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WR5 was first identified as a WR by Conti & Massey (1981), but their spectrogram also included neighbouring WR4 and WR3; it was thus classified as a WN star. (1990) tentatively classified it as WC based on their narrow-band photometry. 2) is unambiguous: with very strong C lines unlike most typical late-type WN stars. These authors call attention to the strong spectroscopic variability of WR6's emission lines between 19. 4) is virtually identical to the one shown by Terlevich et al., including linewidths and He/H line ratios; this suggests a (temporary?An excellent spectrogram of this star, obtained nine years before ours, is shown by Terlevich et al. ) stagnation in the rapid spectroscopic evolution of this star observed recently.Nearby giant H regions are hosts to an interesting zoo of emission-line objects (Walborn & Fitzpatrick 2000), most of them being post-main-sequence massive stars of notable interest for our understanding of stellar evolution at the top end of the initial mass function.They also offer important test beds to understand the more distant, unresolved starbursts: individual stars can be counted and spectroscopically classified, allowing a direct comparison with the modelization of the spatially integrated properties of their ionizing cluster [see Vacca et al.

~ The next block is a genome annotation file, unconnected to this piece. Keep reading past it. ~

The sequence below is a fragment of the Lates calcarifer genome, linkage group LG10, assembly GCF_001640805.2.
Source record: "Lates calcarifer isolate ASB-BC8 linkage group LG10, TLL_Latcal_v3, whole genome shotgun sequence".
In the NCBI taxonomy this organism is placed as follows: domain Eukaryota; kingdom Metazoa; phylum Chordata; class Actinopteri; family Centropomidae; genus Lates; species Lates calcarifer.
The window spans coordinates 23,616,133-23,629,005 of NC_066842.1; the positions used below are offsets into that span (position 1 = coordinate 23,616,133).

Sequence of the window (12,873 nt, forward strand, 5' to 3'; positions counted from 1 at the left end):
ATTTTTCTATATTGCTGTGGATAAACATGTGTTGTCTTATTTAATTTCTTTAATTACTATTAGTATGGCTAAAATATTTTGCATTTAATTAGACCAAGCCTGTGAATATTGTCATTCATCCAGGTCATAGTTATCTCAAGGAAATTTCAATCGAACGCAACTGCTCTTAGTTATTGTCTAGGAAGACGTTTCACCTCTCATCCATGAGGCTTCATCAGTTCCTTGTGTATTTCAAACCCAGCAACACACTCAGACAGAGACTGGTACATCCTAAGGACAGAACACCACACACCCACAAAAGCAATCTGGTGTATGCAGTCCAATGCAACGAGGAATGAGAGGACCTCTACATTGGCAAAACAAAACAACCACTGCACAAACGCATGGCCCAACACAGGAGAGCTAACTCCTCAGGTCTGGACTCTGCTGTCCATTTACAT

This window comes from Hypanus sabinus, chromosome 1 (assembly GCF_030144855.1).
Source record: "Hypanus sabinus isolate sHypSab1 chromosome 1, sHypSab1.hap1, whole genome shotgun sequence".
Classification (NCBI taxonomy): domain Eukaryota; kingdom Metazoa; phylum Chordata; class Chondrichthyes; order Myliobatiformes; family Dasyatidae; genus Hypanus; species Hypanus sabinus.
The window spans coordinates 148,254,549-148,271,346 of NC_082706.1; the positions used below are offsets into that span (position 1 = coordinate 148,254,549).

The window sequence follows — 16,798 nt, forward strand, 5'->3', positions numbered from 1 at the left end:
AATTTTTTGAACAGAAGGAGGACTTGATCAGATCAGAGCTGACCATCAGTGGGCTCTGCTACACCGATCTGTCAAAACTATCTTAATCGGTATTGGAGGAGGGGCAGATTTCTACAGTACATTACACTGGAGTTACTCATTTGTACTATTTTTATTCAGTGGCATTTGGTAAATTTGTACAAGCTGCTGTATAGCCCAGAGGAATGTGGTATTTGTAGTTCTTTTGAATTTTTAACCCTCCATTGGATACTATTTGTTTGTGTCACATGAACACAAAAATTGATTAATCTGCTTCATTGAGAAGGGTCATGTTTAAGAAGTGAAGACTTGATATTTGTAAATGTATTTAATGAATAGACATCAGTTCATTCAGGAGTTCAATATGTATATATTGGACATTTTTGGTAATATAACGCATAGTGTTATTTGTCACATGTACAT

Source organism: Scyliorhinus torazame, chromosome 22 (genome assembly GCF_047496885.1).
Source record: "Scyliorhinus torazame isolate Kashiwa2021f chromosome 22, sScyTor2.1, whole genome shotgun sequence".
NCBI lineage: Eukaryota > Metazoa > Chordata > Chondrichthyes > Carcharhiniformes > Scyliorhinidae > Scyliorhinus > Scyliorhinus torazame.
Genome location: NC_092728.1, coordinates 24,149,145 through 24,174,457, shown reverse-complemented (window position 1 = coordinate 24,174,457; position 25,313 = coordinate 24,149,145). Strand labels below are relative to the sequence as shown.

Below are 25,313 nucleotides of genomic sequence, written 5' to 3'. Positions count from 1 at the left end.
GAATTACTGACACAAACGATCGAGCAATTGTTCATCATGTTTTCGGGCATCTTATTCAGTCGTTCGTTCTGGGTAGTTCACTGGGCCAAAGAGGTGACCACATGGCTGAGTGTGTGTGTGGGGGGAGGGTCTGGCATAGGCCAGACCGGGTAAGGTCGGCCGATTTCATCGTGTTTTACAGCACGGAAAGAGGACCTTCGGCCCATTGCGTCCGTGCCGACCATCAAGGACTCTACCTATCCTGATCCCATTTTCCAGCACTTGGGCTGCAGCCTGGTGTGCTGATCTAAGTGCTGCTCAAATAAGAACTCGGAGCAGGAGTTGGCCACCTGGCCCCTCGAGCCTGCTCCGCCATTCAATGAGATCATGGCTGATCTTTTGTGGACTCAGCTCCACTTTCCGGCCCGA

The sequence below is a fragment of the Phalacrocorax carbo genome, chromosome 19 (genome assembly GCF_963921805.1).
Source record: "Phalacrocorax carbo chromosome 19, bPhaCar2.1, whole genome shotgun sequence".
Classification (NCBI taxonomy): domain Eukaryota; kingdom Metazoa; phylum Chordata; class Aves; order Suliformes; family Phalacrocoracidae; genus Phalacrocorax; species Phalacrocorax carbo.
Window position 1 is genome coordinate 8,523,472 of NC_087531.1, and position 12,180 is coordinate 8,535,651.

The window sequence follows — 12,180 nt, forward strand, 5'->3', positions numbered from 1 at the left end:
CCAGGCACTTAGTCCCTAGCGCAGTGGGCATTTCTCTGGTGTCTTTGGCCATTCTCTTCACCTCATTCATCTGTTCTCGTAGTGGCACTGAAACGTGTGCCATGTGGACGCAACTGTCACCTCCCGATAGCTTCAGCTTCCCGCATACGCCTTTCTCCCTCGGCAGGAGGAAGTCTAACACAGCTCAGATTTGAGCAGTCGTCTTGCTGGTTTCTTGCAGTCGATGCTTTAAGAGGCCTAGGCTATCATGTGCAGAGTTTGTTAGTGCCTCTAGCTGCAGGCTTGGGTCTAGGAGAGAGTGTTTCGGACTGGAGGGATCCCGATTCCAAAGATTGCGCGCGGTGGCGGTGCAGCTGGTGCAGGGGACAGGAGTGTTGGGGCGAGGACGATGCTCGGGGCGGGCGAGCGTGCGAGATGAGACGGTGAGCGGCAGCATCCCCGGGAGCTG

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For instance, in unresolved clusters or starburst knots of distant galaxies, the equivalent width of the ‘WR bumps’ is a good indicator of the age and upper mass limit of the stellar population (Pindao et al. The small spiral galaxy M33 is host to four giant H regions bright enough to have their own NGC number: NGC 604, the second most luminous starburst cluster in the Local Group; then, in decreasing order of Hα luminosity, NGC 595, 592 and 588.Table 1 lists the names and properties of the imaging data sets that we have used for this research.The data were extracted from the Canadian Astronomy Data Centre's web interface.The seeing during both observing runs ranged from 0.7 to 1.0 arcsec, except when the observations of NGC 592 were obtained (1.5 arcsec at high airmass; see below).

After the spectra were obtained, a superposition of these images with the resulting 2D spectral images ensured a correct identification of the stars.

regions NGC 592, 595 and 604: five of them are known Wolf–Rayet (WR) stars, for which we present a better quality spectrogram, eight are WR candidates based on narrow-band imagery and one is a serendipitous discovery.